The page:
I needed to create a custom drop down action against documents in specific libraries in SharePoint 2010. Whilst this is possible to do easily using SharePoint Designer 2010, I thought it would be useful to make this reusable across a project.

The end result which I will demonstrate is as follows:


The following steps can be taken to achieve this. Note that I have kept this reasonably high-level.

Begin by navigating to a sample list/document library and editing the library in SharePoint Designer.

In the bottom right corner you can see a Custom Actions section.


Create a new custom action and specify the desired parameters. In my case I left this mostly to the defaults (display order etc) and decided in this example to simple navigate to an external URL.


Once you have created your action(s), close SharePoint designer and go back to the site which contains the library/list you applied the custom action to.

At this point you will see that the custom action is (hopefully!) visible and behaving as expected. The issue here is that what do you do when you want to reuse this custom action across a larger site or in my example – a specific content type. ┬áThe following steps cover the packaging of this custom action. Note that I have assumed this is completely stand-along and does not need to be integrated with any other solutions for your project.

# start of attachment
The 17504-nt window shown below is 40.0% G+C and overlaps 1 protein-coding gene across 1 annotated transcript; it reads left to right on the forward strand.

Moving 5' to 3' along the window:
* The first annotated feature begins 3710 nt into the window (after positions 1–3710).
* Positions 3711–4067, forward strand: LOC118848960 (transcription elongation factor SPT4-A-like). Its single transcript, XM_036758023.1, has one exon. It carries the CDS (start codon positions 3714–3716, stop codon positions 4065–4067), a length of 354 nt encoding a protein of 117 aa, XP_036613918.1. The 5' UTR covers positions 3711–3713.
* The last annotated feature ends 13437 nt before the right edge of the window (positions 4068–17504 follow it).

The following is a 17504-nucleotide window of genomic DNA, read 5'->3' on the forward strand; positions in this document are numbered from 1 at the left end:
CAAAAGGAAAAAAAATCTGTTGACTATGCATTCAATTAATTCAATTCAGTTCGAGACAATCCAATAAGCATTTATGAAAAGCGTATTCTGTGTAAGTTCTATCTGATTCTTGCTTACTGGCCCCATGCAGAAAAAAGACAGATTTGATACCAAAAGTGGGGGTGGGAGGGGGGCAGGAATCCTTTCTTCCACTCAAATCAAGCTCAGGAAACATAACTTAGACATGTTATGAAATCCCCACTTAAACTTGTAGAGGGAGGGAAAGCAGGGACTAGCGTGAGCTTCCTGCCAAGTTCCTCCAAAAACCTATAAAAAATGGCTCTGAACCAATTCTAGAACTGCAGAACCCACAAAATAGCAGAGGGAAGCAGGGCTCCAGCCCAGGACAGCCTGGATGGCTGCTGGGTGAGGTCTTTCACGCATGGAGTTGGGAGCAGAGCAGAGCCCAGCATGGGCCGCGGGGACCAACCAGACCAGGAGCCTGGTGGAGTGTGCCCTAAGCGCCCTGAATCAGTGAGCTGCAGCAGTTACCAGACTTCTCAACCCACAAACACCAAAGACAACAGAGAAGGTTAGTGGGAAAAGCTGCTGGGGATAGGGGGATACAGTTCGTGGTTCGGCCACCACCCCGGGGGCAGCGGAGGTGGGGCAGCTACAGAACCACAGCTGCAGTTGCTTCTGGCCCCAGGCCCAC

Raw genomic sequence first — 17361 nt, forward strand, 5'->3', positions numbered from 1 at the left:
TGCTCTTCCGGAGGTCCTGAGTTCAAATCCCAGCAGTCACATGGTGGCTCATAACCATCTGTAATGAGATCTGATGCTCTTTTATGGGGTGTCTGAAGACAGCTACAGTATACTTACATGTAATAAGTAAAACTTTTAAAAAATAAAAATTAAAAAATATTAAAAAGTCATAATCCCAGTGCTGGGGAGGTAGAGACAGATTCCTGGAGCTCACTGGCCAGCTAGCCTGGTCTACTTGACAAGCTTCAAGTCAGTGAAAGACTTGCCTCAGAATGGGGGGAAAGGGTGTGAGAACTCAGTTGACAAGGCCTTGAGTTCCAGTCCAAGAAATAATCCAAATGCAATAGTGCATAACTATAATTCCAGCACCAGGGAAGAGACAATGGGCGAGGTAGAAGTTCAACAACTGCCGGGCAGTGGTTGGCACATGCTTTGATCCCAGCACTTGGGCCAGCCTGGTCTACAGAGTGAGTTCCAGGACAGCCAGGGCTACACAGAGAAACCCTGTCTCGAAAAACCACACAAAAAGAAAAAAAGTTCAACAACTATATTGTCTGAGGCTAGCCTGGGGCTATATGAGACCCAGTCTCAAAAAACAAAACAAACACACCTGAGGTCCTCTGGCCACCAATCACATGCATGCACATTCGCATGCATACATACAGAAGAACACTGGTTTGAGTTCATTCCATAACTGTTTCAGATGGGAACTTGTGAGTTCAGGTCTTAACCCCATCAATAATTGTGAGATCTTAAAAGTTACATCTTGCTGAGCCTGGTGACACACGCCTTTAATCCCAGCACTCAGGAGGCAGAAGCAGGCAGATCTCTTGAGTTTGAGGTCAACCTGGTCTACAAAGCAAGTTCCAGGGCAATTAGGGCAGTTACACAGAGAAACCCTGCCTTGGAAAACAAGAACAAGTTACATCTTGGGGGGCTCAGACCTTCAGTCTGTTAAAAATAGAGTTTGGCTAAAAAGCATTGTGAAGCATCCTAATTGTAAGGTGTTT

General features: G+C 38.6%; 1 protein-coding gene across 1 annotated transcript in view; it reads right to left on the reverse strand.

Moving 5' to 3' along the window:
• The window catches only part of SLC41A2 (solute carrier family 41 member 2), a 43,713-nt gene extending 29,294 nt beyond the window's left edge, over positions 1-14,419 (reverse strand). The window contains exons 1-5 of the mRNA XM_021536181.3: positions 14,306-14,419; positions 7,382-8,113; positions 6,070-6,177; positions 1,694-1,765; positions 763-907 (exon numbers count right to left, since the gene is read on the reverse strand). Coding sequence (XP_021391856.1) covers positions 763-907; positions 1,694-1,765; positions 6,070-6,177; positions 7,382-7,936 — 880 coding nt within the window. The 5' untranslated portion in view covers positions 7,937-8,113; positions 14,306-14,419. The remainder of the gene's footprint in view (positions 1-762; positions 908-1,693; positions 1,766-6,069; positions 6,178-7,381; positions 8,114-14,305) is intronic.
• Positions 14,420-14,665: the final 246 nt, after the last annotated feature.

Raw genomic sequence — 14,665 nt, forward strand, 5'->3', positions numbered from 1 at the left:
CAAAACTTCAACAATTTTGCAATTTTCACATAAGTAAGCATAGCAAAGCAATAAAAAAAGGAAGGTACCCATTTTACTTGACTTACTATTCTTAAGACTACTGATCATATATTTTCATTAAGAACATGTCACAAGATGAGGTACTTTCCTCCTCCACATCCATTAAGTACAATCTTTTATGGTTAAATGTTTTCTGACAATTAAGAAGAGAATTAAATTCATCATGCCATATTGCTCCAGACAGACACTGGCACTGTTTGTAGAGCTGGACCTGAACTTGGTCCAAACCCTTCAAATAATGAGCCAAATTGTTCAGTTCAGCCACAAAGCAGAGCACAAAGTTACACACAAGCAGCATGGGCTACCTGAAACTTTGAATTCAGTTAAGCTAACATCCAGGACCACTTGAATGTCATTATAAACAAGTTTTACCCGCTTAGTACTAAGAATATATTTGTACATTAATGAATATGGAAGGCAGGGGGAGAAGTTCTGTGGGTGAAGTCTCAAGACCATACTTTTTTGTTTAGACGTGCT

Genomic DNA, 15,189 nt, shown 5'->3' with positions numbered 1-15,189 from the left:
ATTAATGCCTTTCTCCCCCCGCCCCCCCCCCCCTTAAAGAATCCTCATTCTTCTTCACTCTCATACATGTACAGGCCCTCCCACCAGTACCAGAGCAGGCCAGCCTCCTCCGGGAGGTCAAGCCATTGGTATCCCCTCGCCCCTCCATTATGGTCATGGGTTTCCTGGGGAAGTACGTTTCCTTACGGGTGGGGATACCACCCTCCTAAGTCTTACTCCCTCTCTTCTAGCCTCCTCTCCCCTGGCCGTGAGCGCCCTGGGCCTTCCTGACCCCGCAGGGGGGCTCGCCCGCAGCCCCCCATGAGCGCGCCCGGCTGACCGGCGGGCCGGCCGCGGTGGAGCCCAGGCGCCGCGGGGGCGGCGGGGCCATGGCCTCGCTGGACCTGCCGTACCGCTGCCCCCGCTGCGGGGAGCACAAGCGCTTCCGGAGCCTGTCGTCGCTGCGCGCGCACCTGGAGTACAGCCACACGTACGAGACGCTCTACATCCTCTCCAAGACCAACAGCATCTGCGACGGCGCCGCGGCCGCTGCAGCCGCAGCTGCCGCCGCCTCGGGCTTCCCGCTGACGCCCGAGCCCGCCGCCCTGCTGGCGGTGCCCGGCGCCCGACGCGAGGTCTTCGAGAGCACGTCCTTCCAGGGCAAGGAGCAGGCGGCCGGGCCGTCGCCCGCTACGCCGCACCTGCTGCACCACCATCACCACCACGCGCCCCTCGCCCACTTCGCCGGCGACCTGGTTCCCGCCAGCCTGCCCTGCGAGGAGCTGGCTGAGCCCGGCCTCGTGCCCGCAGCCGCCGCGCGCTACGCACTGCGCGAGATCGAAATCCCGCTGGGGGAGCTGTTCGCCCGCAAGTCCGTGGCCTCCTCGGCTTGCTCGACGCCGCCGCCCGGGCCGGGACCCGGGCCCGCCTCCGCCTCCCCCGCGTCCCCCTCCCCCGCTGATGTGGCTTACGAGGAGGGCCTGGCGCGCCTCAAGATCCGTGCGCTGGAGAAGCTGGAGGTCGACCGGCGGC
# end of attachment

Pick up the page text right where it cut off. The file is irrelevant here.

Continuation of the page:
Now save the site as a template. This can be done via the UI or with the standard approach of: http://<sitename>/<subsite>/_layouts/savetmpl.aspx

Make sure you include content in the template.

Open Microsoft Visual Studio 2010 and create a new project. You will need to select the Import SharePoint Solution Package template.


Choose the desired deployment method – I have selected a sandboxed solution to speed things up.


At this point, you will need to select the project source – this is simply the site template that you exported above.


By default, all assets will be imported. You could do this and prune items later, but it’s much easier to just select the custom actions at this point. Note that a quick tip to deselect everything is to press Control + A and then tick the first item.


Scroll down until you see your custom action, then select this.


Within the Solution Explorer window you will be able to navigate to the Elements.xml file for your custom action.


When you open this you will see something similar to the below. We are interested in the RegistrationId and RegistrationType as these will need to be changed to make this reusable.


Change the RegistrationType to be “ContentType” and insert an ID for a content type (which I have assumed you have created earlier or will now tag out and create now) into the RegistrationId variable.


Once you have made your changes, save all and build/package/deploy the project.

If you go back to your site in SharePoint and navigate to Site Settings -> Solutions you should see your new solution in there if everything went well (SampleCustomAction) in my example.

If you now associate your content type with a library and create a new document (against that content type), then you should now see your custom action implemented.


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